On January 4, 2011, Pakistan's Punjab province governor, Salman Taseer, was shot while he was getting into his car in an Islamabad market. He died on the spot. Taseer was on the hit list of fundamentalists in his country over his defence of a Christian woman who was condemned to death under the blasphemy laws of the country.
Salman Taseer had to pay with his life for opposing Pakistan's blasphemy law. (Source: Reuters)
A month later, religious minorities minister Shahbaz Bhatti, a Christian who spoke out against the laws, was shot dead in Islamabad, underlining the threat faced by critics of the law.
The Human Rights Commission of Pakistan has done extensive research to show how the law is an instrument of suppression used especially against the minority communities.
Former journalist and member of Pakistan's Parliament, Sherry Rehman, who had moved a private member's bill to amend the law, seeking introduction of provisions to prevent its misuse and reduced sentencing, faced stiff opposition leading to her bill being withdrawn. What followed was worse — for a while, Rehman had to remain confined to her house because people were baying for her blood for speaking out against the law that has seen thousands in Pakistan either thrown into jails or executed for 'hurting religious sentiments'.
A case was slapped against Rehman for committing blasphemy by criticising blasphemy laws.
In short, the law to protect religion itself became so sanctimonious that people could be killed for speaking out against it. In a way, any word spoken against the law is seen as an attack on religion itself, which is a punishable act.
While hundreds of activists and intellectuals are fighting the draconian provisions of the law in Pakistan, a state in India, on August 21, took a step towards introducing blasphemy laws in this country.
The Punjab cabinet, led by Chief Minister Captain Amarinder Singh, approved amendments to the Code of Criminal Procedure (CrPC) and Indian Penal Code (IPC) to make sacrilege of all religious texts punishable with life imprisonment.
Assault on free speech: Amarinder Singh is playing with the sentiments of free thinkers and speakers. (Source: PTI)
Two earlier bills, amending the CrPC and IPC, passed by the Punjab Assembly in 2016 during the previous SAD-BJP regime had mandated life imprisonment for any sacrilege of the holy Guru Granth Sahib. The bills were introduced after several incidents related to the desecration of the holy book in various parts of the state were reported in 2015. The earlier bill passed by the state Assembly in March 2016 had been objected to by the Centre on the grounds that it should include punishment for sacrilege against all religions and not exclusively for the Sikh religion.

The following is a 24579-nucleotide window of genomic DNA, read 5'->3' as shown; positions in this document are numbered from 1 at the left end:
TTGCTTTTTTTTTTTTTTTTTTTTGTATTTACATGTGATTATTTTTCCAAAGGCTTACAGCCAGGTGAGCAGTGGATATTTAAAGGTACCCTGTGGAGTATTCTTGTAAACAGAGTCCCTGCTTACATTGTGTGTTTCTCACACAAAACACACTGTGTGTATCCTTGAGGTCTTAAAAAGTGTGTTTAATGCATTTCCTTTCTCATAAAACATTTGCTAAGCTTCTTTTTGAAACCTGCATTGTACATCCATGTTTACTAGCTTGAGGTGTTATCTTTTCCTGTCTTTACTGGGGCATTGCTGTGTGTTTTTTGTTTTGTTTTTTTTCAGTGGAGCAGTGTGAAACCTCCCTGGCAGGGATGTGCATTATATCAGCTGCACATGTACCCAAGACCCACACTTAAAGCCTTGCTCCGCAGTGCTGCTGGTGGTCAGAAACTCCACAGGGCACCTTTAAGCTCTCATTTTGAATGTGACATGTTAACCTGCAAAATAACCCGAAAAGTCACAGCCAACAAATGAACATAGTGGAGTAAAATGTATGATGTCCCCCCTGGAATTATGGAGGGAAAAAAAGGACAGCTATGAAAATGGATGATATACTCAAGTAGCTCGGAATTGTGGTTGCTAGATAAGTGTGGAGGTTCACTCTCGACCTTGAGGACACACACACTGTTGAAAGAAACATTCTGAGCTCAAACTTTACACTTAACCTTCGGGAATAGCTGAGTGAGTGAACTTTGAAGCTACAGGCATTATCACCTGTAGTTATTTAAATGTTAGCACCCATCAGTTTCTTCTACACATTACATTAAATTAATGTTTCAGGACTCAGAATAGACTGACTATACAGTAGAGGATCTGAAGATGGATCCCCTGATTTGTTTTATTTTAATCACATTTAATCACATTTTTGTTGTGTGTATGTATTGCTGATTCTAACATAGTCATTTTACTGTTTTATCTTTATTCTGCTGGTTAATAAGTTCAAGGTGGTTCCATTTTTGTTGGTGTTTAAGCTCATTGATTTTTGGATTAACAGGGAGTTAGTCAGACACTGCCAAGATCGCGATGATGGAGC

So, while secularism may be based in the philosophy of the state remaining equidistant from all religions, the state, it seems, also wants to be equally close to all religions.
So, a more 'secular' bill has now been passed.
As part of the new bill, Section 295AA will be inserted in the IPC to provide that, "whoever causes injury, damage or sacrilege to the Guru Granth Sahib, the Bhagvad Gita, the Quran and the Bible with the intention to hurt the religious feelings of the people, shall be punished with imprisonment for life."
Interestingly, the IPC, which contains an entire chapter on "Offences Related to Religion", which includes 295A, does not define the terms "religion" or "religious".
In the SP Mittal vs Union of India case, the Supreme Court defined religion as a "matter of belief and doctrine concerning the human spirit expressed overtly in the form of ritual and worship".
So, the law that the Punjab government is trying to push through will make punishable by a life term any attempt to hurt the religious (we can't definitely say what that is) sentiments (a fuzzy area) of people.
Just how badly this infringes upon the rights of the people was proven when Kiku Sharda was arrested for mimicking Gurmeet Ram Rahim Singh, who is currently in jail for having raped women who came to him for spiritual guidance. The charge against Sharda was that he had hurt the sentiments of Gurmeet's followers.
Kiku was booked under section 295A of the Indian Penal Code (outraging religious feelings of any class by insulting its religion or religious belief).
Hurt sentiments have no visible injury marks to offer and hence, hurt can be alleged even if it doesn't exist. Hurt is also felt more acutely when there is an audience pandering to those hurt.
Many people in India, just like the rest of the world, carry fragile sentiments and wear religion on their sleeves rather precariously. From a movie to a fictional book, we can and have been claiming hurt on umpteen grounds, then burning public property and rampaging on the roads with many similarly hurt beings.
As collectives who constitute vote banks, our hurt can easily translate into a political economy, pandering to which can boost the fortunes of both parties and their leaders.
Blasphemy laws are a dangerous tool that is almost always used against the marginalised and defenceless. It is a serious infringement on the people's freedom of speech. That this law is being pushed for in a Congress-ruled state once again brings to the fore the party's duplicitousness in using religion to strengthen its hold over power. The irony of the situation grows even more stark when you recall Congress leader Shashi Tharoor's recent warning against Indian society providing a 'Hindu Taliban', the Taliban, among other groups, known to be very keen on blasphemy laws and cruel punishments.
This is indeed a dangerous beginning — it needs to stopped in its tracks.
Religion has survived thousands of years of human onslaughts and attacks. The spiritual is so vast, it doesn't need to be 'defended'.
However, our freedom to speech does.